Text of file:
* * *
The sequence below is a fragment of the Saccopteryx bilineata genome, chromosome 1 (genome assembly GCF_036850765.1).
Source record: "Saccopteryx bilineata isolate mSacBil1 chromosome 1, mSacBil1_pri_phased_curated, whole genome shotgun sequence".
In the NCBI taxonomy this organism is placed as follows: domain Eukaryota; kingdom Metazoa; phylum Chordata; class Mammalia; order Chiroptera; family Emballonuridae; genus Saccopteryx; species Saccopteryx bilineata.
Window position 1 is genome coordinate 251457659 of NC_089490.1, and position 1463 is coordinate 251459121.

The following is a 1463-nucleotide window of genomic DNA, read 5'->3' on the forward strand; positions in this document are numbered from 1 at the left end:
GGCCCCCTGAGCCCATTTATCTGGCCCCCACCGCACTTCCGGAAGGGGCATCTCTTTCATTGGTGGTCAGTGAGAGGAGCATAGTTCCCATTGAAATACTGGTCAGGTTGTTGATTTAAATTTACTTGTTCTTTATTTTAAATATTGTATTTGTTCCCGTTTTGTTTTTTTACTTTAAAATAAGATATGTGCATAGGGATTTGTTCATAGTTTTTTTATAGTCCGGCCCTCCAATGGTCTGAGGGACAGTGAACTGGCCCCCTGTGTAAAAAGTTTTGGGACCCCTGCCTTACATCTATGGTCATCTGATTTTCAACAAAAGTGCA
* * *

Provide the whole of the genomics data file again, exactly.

The sequence below is a fragment of the Saccopteryx bilineata genome, chromosome 1 (genome assembly GCF_036850765.1).
Source record: "Saccopteryx bilineata isolate mSacBil1 chromosome 1, mSacBil1_pri_phased_curated, whole genome shotgun sequence".
In the NCBI taxonomy this organism is placed as follows: domain Eukaryota; kingdom Metazoa; phylum Chordata; class Mammalia; order Chiroptera; family Emballonuridae; genus Saccopteryx; species Saccopteryx bilineata.
Window position 1 is genome coordinate 251457659 of NC_089490.1, and position 1463 is coordinate 251459121.

The following is a 1463-nucleotide window of genomic DNA, read 5'->3' on the forward strand; positions in this document are numbered from 1 at the left end:
GGCCCCCTGAGCCCATTTATCTGGCCCCCACCGCACTTCCGGAAGGGGCATCTCTTTCATTGGTGGTCAGTGAGAGGAGCATAGTTCCCATTGAAATACTGGTCAGGTTGTTGATTTAAATTTACTTGTTCTTTATTTTAAATATTGTATTTGTTCCCGTTTTGTTTTTTTACTTTAAAATAAGATATGTGCATAGGGATTTGTTCATAGTTTTTTTATAGTCCGGCCCTCCAATGGTCTGAGGGACAGTGAACTGGCCCCCTGTGTAAAAAGTTTTGGGACCCCTGCCTTACATCTATGGTCATCTGATTTTCAACAAAAGTGCA